The International Hydrographic Organization defines hydrography as “the branch of applied science which deals with the measurement and description of the physical features of the navigable portion of the earth’s surface [seas] and adjoining coastal areas, with special reference to their use for the purpose of navigation.”
Hydrographic surveying “looks” into the ocean to see what the sea floor looks like.
Hydrographic surveys are used to measure the depth and bottom configuration of water bodies. We use the data to update nautical charts and develop hydrographic models; increasingly, the hydrographic data is used for multiple purposes, including pre and post dredging operations.
Surveys can also determine sea floor material (i.e. sand, mud, rock), which is important for anchoring, dredging, structure construction, pipeline and cable routing, and fisheries habitat.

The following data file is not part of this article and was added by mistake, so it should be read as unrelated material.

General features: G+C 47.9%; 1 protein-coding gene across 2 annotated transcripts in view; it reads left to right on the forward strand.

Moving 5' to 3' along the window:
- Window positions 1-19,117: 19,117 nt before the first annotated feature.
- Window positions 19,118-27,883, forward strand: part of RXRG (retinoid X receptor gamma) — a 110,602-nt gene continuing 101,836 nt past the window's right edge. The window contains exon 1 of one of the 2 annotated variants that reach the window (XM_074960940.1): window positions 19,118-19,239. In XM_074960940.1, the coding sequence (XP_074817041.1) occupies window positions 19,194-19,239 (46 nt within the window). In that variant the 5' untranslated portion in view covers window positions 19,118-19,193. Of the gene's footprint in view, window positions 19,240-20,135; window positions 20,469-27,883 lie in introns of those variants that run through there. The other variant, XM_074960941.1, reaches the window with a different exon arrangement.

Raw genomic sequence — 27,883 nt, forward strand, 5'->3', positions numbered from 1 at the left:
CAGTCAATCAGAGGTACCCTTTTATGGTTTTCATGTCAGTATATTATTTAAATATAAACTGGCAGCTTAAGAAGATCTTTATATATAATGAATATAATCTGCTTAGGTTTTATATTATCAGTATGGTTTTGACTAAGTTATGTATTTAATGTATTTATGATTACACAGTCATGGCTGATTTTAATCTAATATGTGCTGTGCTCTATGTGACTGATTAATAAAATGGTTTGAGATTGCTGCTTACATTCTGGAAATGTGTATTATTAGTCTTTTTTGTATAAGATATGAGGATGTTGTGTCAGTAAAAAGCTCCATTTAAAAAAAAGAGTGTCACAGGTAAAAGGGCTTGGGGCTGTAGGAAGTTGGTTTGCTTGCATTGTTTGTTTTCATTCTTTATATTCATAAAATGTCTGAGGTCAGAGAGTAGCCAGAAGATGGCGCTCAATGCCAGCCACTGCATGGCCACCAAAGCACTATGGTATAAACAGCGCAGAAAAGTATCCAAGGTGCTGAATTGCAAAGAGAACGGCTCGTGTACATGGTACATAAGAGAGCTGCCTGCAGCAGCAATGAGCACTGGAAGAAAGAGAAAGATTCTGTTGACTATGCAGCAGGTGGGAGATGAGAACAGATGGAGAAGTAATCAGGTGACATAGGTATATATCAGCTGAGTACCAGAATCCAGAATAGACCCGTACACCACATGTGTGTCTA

Survey vessels primarily use side scan and multi-beam sonar. Sonar uses sound waves to find and identify objects in the water and to determine water depth. Some vessels may use single beam echo sounders.
Side Scan Sonar
Side scan sonar is a specialized system for detecting objects on the seafloor. Most side scan systems cannot provide depth information.
Like other sonars, a side scan transmits sound energy and analyses the return signal (echo) that has bounced off the seafloor or other objects. Side scan sonar typically consists of three basic components: tow-fish, transmission cable, and topside processing unit.
In a side scan, the transmitted energy is formed into the shape of a fan that sweeps the seafloor from directly under the tow-fish to either side, typically to a distance of 100 meters. The strength of the return echo is continuously recorded, creating a “picture” of the ocean bottom. For example, objects that protrude from the bottom create a light area (strong return) and shadows from these objects are dark areas (little or no return) as in the image at left above, or vice versa, depending on operator preference.
Side scan sonar is typically used in conjunction with a single beam or multi-beam sonar system to meet full bottom coverage specifications for hydrographic surveys.